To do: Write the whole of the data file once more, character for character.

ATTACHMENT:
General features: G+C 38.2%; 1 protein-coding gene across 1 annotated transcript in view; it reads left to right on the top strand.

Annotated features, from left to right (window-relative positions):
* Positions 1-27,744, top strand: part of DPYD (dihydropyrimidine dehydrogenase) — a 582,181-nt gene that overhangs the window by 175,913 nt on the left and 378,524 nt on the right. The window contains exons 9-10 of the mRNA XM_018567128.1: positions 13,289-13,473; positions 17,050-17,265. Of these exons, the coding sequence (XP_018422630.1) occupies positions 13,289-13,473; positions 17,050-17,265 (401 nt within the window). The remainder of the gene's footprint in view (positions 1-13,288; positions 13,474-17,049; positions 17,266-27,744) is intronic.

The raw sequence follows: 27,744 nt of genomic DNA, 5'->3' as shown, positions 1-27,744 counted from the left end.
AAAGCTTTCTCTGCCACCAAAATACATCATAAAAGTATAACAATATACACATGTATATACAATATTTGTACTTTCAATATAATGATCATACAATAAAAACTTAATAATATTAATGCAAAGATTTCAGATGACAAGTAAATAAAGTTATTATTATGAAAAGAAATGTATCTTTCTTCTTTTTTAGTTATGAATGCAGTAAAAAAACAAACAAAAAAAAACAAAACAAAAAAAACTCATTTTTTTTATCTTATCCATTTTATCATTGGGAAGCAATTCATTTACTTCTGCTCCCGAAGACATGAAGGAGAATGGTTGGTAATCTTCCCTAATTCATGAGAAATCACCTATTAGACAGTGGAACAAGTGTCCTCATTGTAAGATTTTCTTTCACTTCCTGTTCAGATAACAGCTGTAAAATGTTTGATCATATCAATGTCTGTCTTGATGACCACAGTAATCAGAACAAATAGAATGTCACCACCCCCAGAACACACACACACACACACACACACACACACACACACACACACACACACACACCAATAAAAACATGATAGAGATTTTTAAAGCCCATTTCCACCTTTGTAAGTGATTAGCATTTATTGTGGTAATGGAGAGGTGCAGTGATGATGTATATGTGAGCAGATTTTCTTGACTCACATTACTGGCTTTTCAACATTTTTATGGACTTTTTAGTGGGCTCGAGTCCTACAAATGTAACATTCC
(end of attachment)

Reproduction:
General features: G+C 38.2%; 1 protein-coding gene across 1 annotated transcript in view; it reads left to right on the top strand.

Annotated features, from left to right (window-relative positions):
* Positions 1-27,744, top strand: part of DPYD (dihydropyrimidine dehydrogenase) — a 582,181-nt gene that overhangs the window by 175,913 nt on the left and 378,524 nt on the right. The window contains exons 9-10 of the mRNA XM_018567128.1: positions 13,289-13,473; positions 17,050-17,265. Of these exons, the coding sequence (XP_018422630.1) occupies positions 13,289-13,473; positions 17,050-17,265 (401 nt within the window). The remainder of the gene's footprint in view (positions 1-13,288; positions 13,474-17,049; positions 17,266-27,744) is intronic.

The raw sequence follows: 27,744 nt of genomic DNA, 5'->3' as shown, positions 1-27,744 counted from the left end.
AAAGCTTTCTCTGCCACCAAAATACATCATAAAAGTATAACAATATACACATGTATATACAATATTTGTACTTTCAATATAATGATCATACAATAAAAACTTAATAATATTAATGCAAAGATTTCAGATGACAAGTAAATAAAGTTATTATTATGAAAAGAAATGTATCTTTCTTCTTTTTTAGTTATGAATGCAGTAAAAAAACAAACAAAAAAAAACAAAACAAAAAAAACTCATTTTTTTTATCTTATCCATTTTATCATTGGGAAGCAATTCATTTACTTCTGCTCCCGAAGACATGAAGGAGAATGGTTGGTAATCTTCCCTAATTCATGAGAAATCACCTATTAGACAGTGGAACAAGTGTCCTCATTGTAAGATTTTCTTTCACTTCCTGTTCAGATAACAGCTGTAAAATGTTTGATCATATCAATGTCTGTCTTGATGACCACAGTAATCAGAACAAATAGAATGTCACCACCCCCAGAACACACACACACACACACACACACACACACACACACACACACACACACACACCAATAAAAACATGATAGAGATTTTTAAAGCCCATTTCCACCTTTGTAAGTGATTAGCATTTATTGTGGTAATGGAGAGGTGCAGTGATGATGTATATGTGAGCAGATTTTCTTGACTCACATTACTGGCTTTTCAACATTTTTATGGACTTTTTAGTGGGCTCGAGTCCTACAAATGTAACATTCC